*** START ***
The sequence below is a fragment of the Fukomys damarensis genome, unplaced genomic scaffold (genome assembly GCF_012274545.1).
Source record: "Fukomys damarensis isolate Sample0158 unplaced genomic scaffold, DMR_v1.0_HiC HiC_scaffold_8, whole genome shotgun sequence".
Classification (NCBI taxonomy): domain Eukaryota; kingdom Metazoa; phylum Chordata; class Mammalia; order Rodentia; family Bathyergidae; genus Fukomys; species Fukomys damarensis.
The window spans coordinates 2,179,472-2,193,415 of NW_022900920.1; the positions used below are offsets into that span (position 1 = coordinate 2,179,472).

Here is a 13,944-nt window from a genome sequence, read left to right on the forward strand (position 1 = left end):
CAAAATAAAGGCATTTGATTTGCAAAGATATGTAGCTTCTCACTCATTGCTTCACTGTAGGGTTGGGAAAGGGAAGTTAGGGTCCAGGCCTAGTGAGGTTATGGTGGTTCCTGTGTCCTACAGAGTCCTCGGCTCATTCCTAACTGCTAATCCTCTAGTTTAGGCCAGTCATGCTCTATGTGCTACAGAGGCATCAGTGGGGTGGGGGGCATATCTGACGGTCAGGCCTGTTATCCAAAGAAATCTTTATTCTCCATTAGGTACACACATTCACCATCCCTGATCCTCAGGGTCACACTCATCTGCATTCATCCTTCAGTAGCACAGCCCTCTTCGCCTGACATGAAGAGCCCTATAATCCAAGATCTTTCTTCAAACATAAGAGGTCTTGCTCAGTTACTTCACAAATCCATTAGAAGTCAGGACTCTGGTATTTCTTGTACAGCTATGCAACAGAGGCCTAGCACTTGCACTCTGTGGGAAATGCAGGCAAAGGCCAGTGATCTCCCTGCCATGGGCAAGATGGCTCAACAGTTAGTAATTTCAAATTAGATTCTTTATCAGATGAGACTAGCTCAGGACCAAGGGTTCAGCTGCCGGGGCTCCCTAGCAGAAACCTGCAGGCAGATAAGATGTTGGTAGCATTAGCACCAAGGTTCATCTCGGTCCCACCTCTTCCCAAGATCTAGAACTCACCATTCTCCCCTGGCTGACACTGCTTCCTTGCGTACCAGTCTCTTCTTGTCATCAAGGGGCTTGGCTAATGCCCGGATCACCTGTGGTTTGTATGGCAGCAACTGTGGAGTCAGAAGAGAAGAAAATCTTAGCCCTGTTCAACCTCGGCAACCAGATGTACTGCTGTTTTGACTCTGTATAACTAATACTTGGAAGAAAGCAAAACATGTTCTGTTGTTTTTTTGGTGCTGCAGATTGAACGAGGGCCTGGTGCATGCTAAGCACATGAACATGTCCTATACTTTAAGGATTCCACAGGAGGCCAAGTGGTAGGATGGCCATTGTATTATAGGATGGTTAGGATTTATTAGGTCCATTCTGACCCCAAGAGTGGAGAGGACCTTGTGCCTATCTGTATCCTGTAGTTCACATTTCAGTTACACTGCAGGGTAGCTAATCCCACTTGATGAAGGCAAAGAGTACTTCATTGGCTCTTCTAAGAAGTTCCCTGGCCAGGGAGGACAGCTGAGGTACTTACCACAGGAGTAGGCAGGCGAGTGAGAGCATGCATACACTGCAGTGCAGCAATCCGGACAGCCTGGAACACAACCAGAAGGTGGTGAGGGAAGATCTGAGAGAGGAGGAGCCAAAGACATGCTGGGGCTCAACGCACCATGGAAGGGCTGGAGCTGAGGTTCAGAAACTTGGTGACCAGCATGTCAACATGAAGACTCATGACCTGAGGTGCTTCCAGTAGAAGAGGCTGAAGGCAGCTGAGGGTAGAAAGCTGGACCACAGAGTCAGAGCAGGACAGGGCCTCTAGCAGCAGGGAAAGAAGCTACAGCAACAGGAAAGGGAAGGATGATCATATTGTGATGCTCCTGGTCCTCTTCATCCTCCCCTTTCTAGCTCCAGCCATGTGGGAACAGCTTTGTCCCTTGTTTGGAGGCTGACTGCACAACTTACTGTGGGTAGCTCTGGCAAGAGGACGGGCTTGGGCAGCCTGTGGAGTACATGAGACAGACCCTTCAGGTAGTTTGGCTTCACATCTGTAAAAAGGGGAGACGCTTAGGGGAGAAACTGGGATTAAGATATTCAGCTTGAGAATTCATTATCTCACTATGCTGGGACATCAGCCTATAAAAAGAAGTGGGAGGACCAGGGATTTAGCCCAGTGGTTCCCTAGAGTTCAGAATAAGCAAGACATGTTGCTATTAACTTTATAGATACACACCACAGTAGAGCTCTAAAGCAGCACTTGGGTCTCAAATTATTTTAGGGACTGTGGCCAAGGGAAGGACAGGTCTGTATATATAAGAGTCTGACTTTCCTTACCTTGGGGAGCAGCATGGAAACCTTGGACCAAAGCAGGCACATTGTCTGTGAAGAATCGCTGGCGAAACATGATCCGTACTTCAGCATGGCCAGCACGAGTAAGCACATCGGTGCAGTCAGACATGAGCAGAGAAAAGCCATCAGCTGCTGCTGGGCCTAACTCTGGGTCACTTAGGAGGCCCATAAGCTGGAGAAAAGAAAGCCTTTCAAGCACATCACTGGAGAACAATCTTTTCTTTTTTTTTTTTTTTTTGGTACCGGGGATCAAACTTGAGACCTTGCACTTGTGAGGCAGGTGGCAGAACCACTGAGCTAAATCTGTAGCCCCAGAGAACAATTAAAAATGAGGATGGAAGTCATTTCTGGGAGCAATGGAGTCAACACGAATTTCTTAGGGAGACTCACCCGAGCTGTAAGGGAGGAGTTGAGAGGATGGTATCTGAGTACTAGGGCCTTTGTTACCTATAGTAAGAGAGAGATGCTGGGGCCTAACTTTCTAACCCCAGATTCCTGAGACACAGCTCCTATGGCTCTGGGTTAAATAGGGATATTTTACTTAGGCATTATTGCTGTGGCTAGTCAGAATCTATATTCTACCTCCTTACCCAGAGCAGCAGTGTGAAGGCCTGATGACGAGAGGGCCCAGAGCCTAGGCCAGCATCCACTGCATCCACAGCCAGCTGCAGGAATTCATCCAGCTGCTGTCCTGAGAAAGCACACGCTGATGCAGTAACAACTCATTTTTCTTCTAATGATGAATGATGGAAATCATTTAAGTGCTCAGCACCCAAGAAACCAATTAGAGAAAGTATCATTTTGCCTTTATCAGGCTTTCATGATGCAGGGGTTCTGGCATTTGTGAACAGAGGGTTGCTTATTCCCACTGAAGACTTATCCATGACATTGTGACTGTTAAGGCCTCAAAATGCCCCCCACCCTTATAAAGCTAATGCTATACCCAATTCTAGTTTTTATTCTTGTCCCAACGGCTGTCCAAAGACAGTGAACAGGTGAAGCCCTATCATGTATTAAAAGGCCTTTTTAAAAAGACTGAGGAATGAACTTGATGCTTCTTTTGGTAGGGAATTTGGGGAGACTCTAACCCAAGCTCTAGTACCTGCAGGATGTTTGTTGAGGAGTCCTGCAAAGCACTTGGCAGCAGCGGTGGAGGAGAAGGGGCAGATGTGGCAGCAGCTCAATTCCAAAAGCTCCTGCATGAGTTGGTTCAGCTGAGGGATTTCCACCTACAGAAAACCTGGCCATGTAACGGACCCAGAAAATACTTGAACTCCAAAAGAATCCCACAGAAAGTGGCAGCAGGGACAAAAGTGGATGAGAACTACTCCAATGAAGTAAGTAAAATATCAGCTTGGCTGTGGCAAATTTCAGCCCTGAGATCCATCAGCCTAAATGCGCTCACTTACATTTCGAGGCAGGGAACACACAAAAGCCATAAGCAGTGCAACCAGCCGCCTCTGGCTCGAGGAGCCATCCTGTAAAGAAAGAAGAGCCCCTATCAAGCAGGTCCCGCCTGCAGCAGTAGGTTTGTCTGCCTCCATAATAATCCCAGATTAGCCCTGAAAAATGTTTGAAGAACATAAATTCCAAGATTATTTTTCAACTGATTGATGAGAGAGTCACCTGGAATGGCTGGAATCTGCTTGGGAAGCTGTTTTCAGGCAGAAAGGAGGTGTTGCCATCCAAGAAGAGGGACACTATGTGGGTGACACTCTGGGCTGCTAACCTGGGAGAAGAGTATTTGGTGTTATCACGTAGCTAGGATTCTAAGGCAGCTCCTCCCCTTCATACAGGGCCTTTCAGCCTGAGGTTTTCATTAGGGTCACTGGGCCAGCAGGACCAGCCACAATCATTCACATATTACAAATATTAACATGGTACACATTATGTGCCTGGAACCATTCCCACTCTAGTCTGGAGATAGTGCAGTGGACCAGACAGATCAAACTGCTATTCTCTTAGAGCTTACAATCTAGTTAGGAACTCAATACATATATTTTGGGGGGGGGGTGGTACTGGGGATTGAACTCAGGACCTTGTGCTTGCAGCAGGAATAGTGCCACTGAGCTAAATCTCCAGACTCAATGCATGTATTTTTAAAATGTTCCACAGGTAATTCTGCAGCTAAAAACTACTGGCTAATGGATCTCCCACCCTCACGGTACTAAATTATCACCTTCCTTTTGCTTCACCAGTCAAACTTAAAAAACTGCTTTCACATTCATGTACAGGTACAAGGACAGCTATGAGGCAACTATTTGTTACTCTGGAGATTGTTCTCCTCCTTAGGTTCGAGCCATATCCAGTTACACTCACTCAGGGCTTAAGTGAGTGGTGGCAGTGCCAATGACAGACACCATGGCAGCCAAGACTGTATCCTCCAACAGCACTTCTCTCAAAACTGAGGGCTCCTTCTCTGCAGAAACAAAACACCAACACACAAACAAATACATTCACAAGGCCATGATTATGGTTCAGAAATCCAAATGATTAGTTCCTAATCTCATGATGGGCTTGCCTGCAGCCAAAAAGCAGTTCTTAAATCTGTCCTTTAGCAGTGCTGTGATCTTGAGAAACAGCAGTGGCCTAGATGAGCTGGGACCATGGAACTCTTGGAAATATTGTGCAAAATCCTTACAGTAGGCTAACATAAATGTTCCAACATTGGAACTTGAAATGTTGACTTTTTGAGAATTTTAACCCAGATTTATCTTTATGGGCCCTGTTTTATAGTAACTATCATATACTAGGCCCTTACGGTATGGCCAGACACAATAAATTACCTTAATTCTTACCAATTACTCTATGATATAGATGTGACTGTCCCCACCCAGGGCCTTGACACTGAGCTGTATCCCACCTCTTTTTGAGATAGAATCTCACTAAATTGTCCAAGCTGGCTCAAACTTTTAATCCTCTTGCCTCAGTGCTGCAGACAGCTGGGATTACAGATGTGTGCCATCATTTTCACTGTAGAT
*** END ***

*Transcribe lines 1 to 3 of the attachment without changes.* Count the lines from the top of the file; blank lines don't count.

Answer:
The sequence below is a fragment of the Fukomys damarensis genome, unplaced genomic scaffold (genome assembly GCF_012274545.1).
Source record: "Fukomys damarensis isolate Sample0158 unplaced genomic scaffold, DMR_v1.0_HiC HiC_scaffold_8, whole genome shotgun sequence".
Classification (NCBI taxonomy): domain Eukaryota; kingdom Metazoa; phylum Chordata; class Mammalia; order Rodentia; family Bathyergidae; genus Fukomys; species Fukomys damarensis.